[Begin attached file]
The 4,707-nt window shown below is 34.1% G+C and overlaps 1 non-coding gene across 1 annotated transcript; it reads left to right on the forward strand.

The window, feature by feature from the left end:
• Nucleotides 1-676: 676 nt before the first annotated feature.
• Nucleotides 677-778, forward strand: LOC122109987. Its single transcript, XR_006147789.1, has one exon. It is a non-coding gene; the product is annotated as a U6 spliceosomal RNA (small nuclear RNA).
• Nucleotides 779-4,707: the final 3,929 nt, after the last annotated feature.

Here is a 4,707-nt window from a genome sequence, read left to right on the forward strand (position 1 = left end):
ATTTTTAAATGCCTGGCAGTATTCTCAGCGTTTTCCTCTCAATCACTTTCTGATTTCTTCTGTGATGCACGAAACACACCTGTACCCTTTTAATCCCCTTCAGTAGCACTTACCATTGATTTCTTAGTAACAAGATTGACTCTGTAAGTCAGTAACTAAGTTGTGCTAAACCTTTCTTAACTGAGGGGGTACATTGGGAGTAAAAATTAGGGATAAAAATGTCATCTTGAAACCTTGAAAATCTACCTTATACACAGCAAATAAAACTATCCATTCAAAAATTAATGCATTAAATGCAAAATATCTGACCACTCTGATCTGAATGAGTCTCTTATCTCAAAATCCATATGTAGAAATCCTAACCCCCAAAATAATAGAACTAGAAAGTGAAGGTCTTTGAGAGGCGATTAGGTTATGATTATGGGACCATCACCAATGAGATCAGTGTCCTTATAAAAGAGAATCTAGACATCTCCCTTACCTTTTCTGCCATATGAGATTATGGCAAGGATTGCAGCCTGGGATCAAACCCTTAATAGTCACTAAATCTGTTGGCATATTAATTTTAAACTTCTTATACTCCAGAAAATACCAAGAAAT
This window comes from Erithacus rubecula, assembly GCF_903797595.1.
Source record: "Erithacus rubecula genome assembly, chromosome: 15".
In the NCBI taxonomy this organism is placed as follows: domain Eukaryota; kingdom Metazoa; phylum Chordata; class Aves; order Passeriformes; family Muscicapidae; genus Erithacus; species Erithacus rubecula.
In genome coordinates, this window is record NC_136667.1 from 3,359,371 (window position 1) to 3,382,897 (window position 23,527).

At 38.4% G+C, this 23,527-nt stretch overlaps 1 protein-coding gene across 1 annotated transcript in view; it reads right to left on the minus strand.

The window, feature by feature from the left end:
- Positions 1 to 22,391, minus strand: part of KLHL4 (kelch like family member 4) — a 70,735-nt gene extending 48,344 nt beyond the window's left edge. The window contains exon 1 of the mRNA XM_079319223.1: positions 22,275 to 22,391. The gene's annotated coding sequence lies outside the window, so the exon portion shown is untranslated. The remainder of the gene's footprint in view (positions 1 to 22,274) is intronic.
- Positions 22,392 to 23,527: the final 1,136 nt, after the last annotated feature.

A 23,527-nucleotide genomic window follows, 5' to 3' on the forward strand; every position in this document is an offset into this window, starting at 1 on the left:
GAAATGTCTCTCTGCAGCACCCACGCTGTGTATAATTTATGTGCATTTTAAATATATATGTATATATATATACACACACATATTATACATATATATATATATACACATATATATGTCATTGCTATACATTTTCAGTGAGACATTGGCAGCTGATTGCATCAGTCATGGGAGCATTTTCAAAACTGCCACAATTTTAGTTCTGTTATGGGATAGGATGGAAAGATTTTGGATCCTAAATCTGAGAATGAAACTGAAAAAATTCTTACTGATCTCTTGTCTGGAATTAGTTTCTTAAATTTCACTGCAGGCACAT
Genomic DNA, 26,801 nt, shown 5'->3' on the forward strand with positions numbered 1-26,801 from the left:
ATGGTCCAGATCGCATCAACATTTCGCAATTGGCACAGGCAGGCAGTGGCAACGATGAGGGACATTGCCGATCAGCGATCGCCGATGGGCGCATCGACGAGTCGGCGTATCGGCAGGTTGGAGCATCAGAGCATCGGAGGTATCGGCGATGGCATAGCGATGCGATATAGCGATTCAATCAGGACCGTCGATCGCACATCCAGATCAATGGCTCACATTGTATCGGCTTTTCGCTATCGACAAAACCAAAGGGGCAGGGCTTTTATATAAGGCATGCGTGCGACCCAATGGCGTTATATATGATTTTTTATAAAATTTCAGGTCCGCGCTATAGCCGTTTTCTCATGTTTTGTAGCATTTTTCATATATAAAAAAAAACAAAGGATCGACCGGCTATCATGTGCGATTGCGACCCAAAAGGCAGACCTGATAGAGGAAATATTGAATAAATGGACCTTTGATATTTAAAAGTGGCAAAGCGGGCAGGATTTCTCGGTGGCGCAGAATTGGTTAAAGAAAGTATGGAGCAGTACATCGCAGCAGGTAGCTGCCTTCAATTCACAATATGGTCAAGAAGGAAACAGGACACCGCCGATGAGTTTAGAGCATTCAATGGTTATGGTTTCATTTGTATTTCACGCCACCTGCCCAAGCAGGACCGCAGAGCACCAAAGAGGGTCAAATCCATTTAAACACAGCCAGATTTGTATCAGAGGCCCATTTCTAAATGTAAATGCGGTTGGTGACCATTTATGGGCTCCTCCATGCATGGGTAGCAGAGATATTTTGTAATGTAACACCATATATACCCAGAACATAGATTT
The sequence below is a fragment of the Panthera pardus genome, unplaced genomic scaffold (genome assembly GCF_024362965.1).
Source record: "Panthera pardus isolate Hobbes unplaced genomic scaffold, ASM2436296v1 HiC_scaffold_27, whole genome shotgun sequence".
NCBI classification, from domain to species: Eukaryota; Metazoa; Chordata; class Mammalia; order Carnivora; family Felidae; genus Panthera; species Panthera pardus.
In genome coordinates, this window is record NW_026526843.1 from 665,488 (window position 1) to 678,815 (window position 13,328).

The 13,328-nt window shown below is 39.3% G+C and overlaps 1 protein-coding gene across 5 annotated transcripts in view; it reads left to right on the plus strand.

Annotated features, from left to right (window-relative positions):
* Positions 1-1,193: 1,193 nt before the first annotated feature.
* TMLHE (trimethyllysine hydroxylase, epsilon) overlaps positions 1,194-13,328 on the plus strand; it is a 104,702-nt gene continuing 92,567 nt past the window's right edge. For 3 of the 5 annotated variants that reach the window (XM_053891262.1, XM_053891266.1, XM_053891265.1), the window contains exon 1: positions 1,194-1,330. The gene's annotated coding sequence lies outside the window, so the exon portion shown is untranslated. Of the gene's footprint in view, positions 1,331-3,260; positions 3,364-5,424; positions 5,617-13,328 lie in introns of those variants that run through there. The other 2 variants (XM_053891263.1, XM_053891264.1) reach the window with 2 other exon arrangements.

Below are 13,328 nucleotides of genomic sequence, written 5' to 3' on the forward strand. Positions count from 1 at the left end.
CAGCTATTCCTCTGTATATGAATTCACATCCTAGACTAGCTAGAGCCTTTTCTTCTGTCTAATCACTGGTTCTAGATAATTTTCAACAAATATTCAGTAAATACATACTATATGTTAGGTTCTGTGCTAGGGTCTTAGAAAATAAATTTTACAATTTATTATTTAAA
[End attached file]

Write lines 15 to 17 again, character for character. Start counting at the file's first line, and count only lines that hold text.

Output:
- Positions 22,392 to 23,527: the final 1,136 nt, after the last annotated feature.

A 23,527-nucleotide genomic window follows, 5' to 3' on the forward strand; every position in this document is an offset into this window, starting at 1 on the left:
GAAATGTCTCTCTGCAGCACCCACGCTGTGTATAATTTATGTGCATTTTAAATATATATGTATATATATATACACACACATATTATACATATATATATATATACACATATATATGTCATTGCTATACATTTTCAGTGAGACATTGGCAGCTGATTGCATCAGTCATGGGAGCATTTTCAAAACTGCCACAATTTTAGTTCTGTTATGGGATAGGATGGAAAGATTTTGGATCCTAAATCTGAGAATGAAACTGAAAAAATTCTTACTGATCTCTTGTCTGGAATTAGTTTCTTAAATTTCACTGCAGGCACAT